2018 has started with over 130cm of snow falling from the sky adding to the epic December snowfall of 2017 to leave depths of up to 280cm across the 3 Valleys. This quantity of snow means that we have some of the best conditions on and off the piste in recent years.
When there is a huge amount of snow there will always be a risk and the avalanche warning levels remain high. However, the piste security has been working overtime and all the runs are now open and all the high-risk faces have been blasted.
With all this snow you would expect people to be flocking to Meribel and the 3 Valleys to ski the amazing conditions but you would be wrong. While we are 99% full, some guests have been commenting on how quiet the slopes feel? So not only are the conditions incredible the queues are short and the runs clear.
The runs down to the lower resorts such as La Tania and Le Praz are in great shape and much better than usual which means they can be enjoyed and not just treated as commuter piste!
There is some easy safe off-piste or “Sidecountry” to tackle within the resort’s boundaries but if you are planning on making the most of the deep stuff we advise you hire a guide and pack all the essential kit!
The joy of this season so far has been the bursts of snow that are followed by clear skies that reveal the pristine snow-covered landscape that excites you and hurries you out of bed for a day of non-stop skiing.
This excitement doesn’t look like it will be stopping soon. The people who predict the weather are saying that we can expect at least another meter to fall at the end of next week over a few days.
Up until Tuesday the 16th we can expect sunny skies to help us make the most of the current conditions.
You have probably heard about all the snow this season but if you haven’t here is everything you need to know about the conditions in the Three Valleys.
Since the colder months arrived the Three Valleys has officially received around 135cm of snow and there is more to come over the next few week.
UPDATE – FRIDAY 8TH DECEMEBR
Opening dates and prices
Val Thorens opened for the season on the 25th of November and due to the conditions, Courchevel opened up for a day of free skiing on Wednesday the 22nd of November.
The season truly gets underway on the 9th of December when Meribel and Courchevel start the lifts up and all the links open. La Tania opens a week later on the 16th of December in time for a white Christmas.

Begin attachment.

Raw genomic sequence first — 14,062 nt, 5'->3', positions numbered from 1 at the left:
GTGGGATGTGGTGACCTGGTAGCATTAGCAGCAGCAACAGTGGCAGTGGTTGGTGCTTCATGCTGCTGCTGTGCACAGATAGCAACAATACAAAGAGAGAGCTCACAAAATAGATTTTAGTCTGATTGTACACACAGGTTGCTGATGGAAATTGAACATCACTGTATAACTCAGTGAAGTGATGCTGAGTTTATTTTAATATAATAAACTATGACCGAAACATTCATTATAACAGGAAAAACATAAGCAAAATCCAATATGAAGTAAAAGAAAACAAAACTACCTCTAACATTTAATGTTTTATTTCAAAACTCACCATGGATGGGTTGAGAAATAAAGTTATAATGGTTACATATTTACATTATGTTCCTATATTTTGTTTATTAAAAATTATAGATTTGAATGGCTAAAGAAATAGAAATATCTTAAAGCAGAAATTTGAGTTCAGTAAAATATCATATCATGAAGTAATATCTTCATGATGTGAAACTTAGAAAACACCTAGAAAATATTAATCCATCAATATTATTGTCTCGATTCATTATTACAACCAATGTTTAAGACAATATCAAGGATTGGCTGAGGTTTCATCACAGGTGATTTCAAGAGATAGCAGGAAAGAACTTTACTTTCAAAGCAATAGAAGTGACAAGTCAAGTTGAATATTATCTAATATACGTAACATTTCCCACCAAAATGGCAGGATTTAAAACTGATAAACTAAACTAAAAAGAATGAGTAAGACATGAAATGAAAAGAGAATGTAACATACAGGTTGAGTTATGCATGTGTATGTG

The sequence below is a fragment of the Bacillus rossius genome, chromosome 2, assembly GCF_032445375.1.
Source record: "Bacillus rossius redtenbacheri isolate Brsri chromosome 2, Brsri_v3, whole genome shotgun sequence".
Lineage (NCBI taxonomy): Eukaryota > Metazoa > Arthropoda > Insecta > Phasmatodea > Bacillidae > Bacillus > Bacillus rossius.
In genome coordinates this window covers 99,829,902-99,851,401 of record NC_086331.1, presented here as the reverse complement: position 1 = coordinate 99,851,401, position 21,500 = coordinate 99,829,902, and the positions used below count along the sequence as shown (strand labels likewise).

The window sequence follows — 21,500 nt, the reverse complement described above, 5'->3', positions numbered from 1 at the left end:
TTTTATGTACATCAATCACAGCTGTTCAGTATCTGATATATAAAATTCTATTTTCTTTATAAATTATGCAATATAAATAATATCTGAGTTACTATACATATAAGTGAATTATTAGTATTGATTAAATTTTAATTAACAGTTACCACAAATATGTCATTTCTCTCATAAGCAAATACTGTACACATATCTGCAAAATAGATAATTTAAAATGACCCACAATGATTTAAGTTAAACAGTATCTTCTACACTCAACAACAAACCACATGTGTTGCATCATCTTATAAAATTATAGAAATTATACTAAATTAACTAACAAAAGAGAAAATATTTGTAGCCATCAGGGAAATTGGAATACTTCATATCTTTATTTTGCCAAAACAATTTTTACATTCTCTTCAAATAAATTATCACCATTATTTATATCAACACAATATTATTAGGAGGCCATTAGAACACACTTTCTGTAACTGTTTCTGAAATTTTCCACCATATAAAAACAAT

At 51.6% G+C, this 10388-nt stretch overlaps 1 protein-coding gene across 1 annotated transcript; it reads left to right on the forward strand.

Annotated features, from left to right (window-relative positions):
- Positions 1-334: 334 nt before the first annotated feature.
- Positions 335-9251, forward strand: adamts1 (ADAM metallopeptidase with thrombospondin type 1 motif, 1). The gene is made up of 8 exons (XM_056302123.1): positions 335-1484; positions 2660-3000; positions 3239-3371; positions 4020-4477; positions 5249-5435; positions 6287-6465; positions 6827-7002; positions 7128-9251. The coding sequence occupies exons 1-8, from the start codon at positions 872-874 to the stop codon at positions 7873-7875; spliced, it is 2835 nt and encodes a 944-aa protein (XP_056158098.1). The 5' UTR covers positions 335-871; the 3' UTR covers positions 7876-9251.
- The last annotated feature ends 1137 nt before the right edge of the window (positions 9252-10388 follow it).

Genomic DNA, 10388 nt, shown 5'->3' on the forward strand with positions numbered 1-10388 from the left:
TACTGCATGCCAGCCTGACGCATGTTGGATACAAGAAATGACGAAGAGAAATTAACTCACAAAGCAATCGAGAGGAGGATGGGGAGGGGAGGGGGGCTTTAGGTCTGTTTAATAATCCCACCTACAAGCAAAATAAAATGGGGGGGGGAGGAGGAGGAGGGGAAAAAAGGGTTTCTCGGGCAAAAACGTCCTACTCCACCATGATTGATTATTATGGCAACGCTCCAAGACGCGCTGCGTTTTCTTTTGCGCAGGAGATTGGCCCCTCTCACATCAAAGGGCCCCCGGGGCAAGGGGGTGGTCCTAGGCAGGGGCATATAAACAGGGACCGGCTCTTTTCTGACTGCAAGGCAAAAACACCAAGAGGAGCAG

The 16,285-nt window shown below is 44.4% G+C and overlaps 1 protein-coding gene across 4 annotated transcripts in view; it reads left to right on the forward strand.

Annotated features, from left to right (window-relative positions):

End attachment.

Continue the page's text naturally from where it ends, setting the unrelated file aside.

Lift Pass Prices
How good is good
Currently, the base level at altitude is between 80 and 100 cm which is the average for a whole season. Ski runs back into Meribel have a respectable 30cm coverage.
We have said the snowfall has been impressive this season but how impressive is it? The first snow fell on the 30th of October, since then we have received 7 more significant snow days, with the best being 40cm on the 20th of November.
Last winter 80cm of snow fell in November but crucially the temperatures were unusually high causing the snow to melt at lower altitudes which made the beginning of the season feel a bit like spring. This year the temperatures have remained low and have stayed in the minus figure since the first snow fell.
The amount of snow that has fallen places it in the top 3 best starts to a winter season since 2006, only being beaten by 2008 and 2012, but this could change over the weekend.
Looking ahead there is another 50cm of snow predicted to fall before the lifts open on Saturday and the snow won’t be stopping for most of the week with a total of 176cm set to fall on the higher slopes by Friday the 15th. The snow may continue into Christmas week as there is another half a meter appearing on the longterm forecast.
At the beginning of November, the ground was looking a bit brown with small patches of snow from previous snow flurries and snow cannons. Now the whole ski area is cover in the glorious white stuff! Here is a look at all the photos and videos from the last few days.
Latest webcam round up
Val Thorens capture the first few flakes of snow on the 5th.
One of the best parts of my job is being able to share my own knowledge of the ski resort, passing on tips and suggestions of which pistes to try, where to find the best conditions and how to get the most out of a week skiing in the three valleys.
As befits the largest ski area in the world, there are hundreds of kilometres of pistes to enjoy for skiers and boarders of every level. However, for experienced skiers, there is a world of fun to be had beyond the marked and bashed runs.
Before saying any more, we need to be totally clear that skiing off-piste can be extremely dangerous. It should only be considered by experienced and confident skiers. As minimum safety precautions you should always look to go in small groups – 3 or 4 is ideal – and never alone. Be aware of the published avalanche risk, but be aware that snow conditions can change rapidly. An hour in the sun can turn safe routes into an unacceptable risk in less than an hour.
Before setting off, you should ensure your insurance covers you for going off-piste and carry and know how to use the relevant safety equipment of a transceiver, shovel and probe. We would strongly recommend engaging an instructor or a guide, and it is always worth checking with the pisteurs for their views on where is safe to go. Always remember that skiing off-piste poses a risk not just to yourself, but also to those who on the mountain around you, such as other skiers on the same slopes, or the secouristes who would conduct a rescue operation if anything went wrong. If you are at all unsure, you should not go.
With the proper precautions however, off- piste skiing can be one of the great highlights of a skiing holiday in the Alps, so where are some of the best routes in Meribel?
My advice would be to head to the Vallon and Cote Brune sectors. On the Vallon gondola you will most likely see plenty of tracks underneath the lift, which can be accessed from the corner at the top of the Combe de Vallon piste. While this is one of the more recognised and accessible off-piste routes, beware of partially covered rocks.
For those looking to go further into the backcountry, head through the gap in the rock on your left as you come out of the Vallon bubble. There is another reasonably established route straight down hereto the side of the piste, but if you keep left, a small 10 minute walk and a short traverse lead you out to some powder field coming down from the ridge. Check with the pisteurs before attempting this route as the snowpack can be unstable above you, but in the right conditions the fluffy powder, comfortable gradient and spectacular views can make this route a showstopping highlight.